Ya’alon: If we’d occupied Gaza, we’d still be bringing bodies home
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Ya’alon: If we’d occupied Gaza, we’d still be bringing bodies home

Defense minister slams ministerial colleagues who criticize handling of war; Herzog bashes PM’s ‘unforgivable sin’ of ignoring housing crisis

Defense Minister Moshe Ya'alon alongside Prime Minister Benjamin Netanyahu at an IDF base on March 10, 2015. (Ohad Zwigenberg)
Defense Minister Moshe Ya'alon alongside Prime Minister Benjamin Netanyahu at an IDF base on March 10, 2015. (Ohad Zwigenberg)

Defense Minister Moshe Ya’alon spoke out Saturday against hardline critics of the Netanyahu administration, including his own ministerial colleagues, saying that if Israel had conquered the Gaza Strip during last summer’s war, the IDF would still be suffering casualties.

Addressing a conference in the central town of Ness Ziona, the former IDF chief of staff rebuffed those who called for the IDF to reoccupy the Palestinian coastal enclave during last summer’s conflict, saying that “if we had gone for such a move, we would still be bringing back bodies (of soldiers) and (terrorists) would still be launching rockets at Israel.

“We understood that even if we were to bring forces into Gaza (permanently), placing a rocket with a timer under a building and launching it wouldn’t be much of a problem. So we acted responsibly and level-headedly and decided Hamas shouldn’t gain anything from this escalation.”

He said that Hamas suffered immense casualties and that cabinet ministers’ criticism of the Israeli government’s handling of the war at the time and since was baseless.

Foreign Minister Avigdor Liberman (Yisrael Beytenu) and Economy Minister Naftali Bennett (Jewish Home), who both sat in the inner security cabinet, slammed their own government for its handling of the war at the time, and both have asserted that Israel should have “brought down Hamas” in a succession of comments in the run-up to the March 17 elections.

Meanwhile, Zionist Union leader Isaac Herzog, whose joint list with former justice minister Tzipi Livni is projected to be the largest party by four seats according to the latest polls, went on the offensive Saturday against Prime Minister Benjamin Netanyahu’s housing policy.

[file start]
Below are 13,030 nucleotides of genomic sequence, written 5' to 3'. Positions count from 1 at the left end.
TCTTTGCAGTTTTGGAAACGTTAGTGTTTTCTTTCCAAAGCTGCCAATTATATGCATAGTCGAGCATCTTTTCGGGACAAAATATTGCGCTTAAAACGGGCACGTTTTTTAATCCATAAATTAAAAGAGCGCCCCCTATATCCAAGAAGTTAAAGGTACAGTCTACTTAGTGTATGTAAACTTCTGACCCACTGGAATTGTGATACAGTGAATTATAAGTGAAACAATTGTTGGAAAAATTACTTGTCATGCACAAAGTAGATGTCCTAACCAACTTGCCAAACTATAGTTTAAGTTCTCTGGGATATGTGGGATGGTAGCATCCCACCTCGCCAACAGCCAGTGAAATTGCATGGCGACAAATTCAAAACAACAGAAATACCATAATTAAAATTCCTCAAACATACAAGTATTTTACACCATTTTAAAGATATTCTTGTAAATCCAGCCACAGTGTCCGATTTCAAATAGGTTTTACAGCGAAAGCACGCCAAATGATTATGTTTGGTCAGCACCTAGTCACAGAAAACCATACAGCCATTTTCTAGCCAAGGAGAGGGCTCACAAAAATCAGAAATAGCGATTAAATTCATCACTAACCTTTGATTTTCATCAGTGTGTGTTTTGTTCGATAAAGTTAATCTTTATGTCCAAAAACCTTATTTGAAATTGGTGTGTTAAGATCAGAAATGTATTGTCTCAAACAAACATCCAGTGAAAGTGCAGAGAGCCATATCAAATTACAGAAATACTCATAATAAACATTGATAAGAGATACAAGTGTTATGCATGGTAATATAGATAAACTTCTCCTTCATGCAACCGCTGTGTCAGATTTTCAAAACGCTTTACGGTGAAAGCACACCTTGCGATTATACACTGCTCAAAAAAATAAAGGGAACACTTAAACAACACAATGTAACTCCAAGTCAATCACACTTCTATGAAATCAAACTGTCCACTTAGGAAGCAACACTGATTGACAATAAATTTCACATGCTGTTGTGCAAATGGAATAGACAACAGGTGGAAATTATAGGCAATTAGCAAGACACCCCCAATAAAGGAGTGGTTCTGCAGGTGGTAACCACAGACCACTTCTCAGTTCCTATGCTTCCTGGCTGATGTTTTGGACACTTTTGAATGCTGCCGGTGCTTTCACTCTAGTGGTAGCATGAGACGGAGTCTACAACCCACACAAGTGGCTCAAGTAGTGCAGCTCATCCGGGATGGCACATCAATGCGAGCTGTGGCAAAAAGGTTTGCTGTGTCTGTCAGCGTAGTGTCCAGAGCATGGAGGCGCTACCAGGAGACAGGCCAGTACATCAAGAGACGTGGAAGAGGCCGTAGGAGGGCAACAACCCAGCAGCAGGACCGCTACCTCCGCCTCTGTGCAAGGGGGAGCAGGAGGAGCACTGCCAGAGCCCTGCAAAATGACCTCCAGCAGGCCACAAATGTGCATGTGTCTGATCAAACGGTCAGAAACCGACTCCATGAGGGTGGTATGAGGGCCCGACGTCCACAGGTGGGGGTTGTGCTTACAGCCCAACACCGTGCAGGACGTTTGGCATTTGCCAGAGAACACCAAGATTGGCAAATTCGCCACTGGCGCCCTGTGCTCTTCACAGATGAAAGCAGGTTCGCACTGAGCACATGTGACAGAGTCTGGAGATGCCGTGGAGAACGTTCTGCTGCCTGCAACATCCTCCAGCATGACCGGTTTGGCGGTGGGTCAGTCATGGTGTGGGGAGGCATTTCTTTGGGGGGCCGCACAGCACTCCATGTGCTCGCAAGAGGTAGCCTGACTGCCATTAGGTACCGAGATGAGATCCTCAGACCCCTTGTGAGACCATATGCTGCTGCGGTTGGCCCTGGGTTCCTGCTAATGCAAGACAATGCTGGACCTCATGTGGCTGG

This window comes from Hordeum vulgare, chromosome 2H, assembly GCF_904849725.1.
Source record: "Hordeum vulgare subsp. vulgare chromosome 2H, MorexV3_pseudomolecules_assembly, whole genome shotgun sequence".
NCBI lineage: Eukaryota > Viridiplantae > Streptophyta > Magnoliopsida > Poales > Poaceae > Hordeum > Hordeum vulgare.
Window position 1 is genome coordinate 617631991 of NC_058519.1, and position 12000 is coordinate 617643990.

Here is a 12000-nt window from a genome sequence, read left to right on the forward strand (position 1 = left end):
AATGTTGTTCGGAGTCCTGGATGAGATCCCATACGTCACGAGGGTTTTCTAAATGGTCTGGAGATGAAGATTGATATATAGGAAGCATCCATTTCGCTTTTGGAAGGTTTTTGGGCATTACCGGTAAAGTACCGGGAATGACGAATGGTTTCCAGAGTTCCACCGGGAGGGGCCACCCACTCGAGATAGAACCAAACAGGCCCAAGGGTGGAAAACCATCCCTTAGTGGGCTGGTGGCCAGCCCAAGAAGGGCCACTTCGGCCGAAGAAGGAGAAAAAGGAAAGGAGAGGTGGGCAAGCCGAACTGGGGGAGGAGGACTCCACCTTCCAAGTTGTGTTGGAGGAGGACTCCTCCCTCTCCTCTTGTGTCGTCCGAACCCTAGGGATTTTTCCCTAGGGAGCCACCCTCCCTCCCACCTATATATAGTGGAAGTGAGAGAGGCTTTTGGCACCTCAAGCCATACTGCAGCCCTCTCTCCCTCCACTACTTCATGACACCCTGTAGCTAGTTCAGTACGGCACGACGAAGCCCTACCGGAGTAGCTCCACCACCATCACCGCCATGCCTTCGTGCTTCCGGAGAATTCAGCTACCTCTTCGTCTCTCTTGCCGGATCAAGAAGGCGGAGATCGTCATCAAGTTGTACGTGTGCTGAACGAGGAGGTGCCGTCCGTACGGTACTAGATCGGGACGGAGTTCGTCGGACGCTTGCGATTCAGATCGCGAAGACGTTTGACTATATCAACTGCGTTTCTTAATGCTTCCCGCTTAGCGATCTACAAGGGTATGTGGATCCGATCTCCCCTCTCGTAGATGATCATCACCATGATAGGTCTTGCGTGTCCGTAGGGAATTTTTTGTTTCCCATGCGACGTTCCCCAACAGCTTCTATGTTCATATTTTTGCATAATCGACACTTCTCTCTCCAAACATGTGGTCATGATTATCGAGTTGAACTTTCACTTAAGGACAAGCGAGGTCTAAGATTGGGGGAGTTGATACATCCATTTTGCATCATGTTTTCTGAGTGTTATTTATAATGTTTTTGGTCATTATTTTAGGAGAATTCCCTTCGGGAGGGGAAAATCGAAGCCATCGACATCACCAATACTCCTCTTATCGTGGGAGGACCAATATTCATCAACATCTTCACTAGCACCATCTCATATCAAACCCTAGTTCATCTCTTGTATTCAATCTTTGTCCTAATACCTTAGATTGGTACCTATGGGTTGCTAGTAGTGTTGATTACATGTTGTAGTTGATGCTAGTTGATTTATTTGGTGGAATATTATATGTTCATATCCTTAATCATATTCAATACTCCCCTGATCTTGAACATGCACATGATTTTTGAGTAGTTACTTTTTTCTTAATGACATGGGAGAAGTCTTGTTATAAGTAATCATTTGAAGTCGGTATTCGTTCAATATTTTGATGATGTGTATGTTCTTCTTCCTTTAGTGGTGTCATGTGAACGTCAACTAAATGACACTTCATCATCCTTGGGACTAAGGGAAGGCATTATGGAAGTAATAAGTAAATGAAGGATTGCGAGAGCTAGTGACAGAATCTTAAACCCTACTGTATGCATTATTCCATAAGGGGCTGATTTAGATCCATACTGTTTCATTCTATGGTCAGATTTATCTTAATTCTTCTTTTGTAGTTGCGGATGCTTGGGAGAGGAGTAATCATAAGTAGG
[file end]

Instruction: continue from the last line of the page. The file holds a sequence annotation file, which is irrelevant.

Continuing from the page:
The Labor Party leader said that Netanyahu’s inattention to the 2011 social justice protesters’ demands concerning the housing crisis was “an unforgivable sin.”

He said that every seat which his party wins over the ruling Likud party “will be dramatic for the future of the state of Israel.”

Former Shin Bet chief Yuval Diskin (left) and Prime Minister Benjamin Netanyahu last year. (photo credit: Moshe Milner/GPO/Flash90)
Former Shin Bet chief Yuval Diskin (left) and Prime Minister Benjamin Netanyahu in 2011 (photo credit: Moshe Milner/GPO/Flash90)

Earlier on Saturday a former head of Israel’s internal security agency backed Herzog ahead of Tuesday’s election, criticizing Netanyahu for his record in security.

“Why is this the moment to give Herzog a chance? Mainly because Netanyahu has failed in almost every area and because Herzog is the better alternative,” Yuval Diskin, who headed the Shin Bet agency from 2005 to 2011, wrote on Facebook.

Netanyahu has campaigned for the general election on a security mandate, casting himself as the only person capable of leading Israel against the threat of Iran and regional jihadist groups.

But Diskin criticized the premier on his safety record as well as his approach to peace talks with the Palestinians, which the former security chief said were “conducted with astonishing ineffectiveness.”

He said he was against the prisoner swap in 2011 that saw Israeli soldier Gilad Shalit released in return for hundreds of Palestinian inmates.

“Netanyahu freed dozens of terrorists, several of them dangerous,” he wrote.

Diskin also criticized the most recent Israeli military campaign in Gaza last year, which he said “had achieved no decisive result” against Hamas militants.

The Zionist Union, a coalition of Herzog’s Labour Party with the centrist Hatnua led by former chief negotiator Livni, has made a show of the support it has received from Israel’s security sector, traditionally a key voter influence.

Former military intelligence chief Amos Yadlin has joined the Zionist Union list and is tipped to become defense minister if Herzog is the next prime minister.

As well as Diskin, two former heads of the Mossad spy service, Meir Dagan and Shabtai Shavit, have publicly criticized Netanyahu’s security record.

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